'Trigger events’ can prompt changes to your estate plan
There are numerous ‘trigger events’ that may require you to make changes to your estate plan. That is true regardless of whether those events affect you personally or whether they affect immediate family members, executors and guardians named in your will, attorneys under an enduring power of attorney or proxies appointed under your healthcare directive. Common trigger events include birth, marriage and death; legal separation or divorce; serious illness; a change of religion; a long trip or a change of country of residence; or a change of job or retirement.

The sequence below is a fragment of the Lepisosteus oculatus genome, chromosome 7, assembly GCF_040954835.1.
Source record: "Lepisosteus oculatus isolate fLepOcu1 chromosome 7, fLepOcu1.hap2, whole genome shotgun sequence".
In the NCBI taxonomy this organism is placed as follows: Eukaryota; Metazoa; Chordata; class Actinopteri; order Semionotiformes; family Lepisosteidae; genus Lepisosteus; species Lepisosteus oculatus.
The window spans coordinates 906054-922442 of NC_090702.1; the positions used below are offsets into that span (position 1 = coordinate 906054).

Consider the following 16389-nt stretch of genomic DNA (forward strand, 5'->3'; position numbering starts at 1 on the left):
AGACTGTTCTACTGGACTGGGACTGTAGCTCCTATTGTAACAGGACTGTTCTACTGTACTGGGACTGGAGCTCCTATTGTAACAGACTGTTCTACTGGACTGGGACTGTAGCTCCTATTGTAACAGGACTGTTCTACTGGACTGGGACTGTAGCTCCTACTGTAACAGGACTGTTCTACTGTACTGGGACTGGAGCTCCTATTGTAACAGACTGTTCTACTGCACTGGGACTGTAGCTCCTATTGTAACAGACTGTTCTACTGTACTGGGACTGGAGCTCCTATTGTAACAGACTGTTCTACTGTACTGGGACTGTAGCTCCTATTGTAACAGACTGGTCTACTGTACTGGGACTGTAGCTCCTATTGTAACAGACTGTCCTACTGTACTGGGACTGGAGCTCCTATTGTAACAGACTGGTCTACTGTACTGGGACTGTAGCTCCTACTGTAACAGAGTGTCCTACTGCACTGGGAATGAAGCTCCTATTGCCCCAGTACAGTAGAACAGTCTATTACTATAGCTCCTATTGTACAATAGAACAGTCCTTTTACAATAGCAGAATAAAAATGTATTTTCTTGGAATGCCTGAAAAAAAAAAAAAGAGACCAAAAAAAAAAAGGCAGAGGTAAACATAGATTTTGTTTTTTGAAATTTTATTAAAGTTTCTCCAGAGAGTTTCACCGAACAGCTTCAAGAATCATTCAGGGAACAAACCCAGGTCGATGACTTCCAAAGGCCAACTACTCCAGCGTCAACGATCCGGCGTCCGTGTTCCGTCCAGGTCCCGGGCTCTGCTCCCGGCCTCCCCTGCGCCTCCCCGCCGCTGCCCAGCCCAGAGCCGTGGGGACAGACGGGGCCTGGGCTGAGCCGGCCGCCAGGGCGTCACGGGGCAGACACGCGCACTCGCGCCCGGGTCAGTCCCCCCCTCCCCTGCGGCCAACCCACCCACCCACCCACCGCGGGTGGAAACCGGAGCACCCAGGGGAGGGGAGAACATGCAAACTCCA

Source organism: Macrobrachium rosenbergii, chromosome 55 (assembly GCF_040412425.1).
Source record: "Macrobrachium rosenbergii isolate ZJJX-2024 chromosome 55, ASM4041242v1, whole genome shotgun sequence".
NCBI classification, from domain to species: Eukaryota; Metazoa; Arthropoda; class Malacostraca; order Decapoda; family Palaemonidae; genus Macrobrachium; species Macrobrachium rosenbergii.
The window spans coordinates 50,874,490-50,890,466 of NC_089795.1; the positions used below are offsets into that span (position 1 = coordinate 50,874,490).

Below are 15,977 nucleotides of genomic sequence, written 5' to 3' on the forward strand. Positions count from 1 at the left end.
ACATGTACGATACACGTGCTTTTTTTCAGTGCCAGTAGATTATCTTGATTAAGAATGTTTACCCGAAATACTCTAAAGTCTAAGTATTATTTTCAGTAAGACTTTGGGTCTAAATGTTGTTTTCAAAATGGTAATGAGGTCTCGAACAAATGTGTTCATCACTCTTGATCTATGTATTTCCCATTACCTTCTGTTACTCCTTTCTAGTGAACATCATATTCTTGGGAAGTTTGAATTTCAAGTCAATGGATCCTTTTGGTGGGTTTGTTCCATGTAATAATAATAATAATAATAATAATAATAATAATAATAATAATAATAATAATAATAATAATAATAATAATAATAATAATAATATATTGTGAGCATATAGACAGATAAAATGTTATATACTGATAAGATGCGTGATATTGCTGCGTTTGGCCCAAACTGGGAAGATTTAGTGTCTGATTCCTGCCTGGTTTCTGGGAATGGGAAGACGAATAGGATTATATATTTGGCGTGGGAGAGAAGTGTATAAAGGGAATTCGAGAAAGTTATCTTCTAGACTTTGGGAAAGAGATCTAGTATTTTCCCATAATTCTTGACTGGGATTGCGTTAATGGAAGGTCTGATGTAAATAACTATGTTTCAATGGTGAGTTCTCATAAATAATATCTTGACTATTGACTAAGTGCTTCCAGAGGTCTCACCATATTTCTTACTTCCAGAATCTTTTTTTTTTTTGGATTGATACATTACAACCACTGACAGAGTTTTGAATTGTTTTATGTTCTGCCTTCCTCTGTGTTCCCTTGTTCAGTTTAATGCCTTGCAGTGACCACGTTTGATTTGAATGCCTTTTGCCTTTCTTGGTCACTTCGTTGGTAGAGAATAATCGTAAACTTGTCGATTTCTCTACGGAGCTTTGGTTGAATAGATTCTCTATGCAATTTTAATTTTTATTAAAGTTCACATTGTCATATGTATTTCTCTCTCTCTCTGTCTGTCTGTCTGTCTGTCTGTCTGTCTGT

Click on the link above to download the briefing from Appleby.
News from Appleby
News from The Lawyer
Briefings from Appleby
Board members of charitable and philanthropic organisations must ensure proper procedures and policies are in place to manage resources effectively.
Expert Guides editor Chris Allen spoke to Appleby partner Brad Adderley about the role Bermuda has played and is likely to play in the global insurance industry.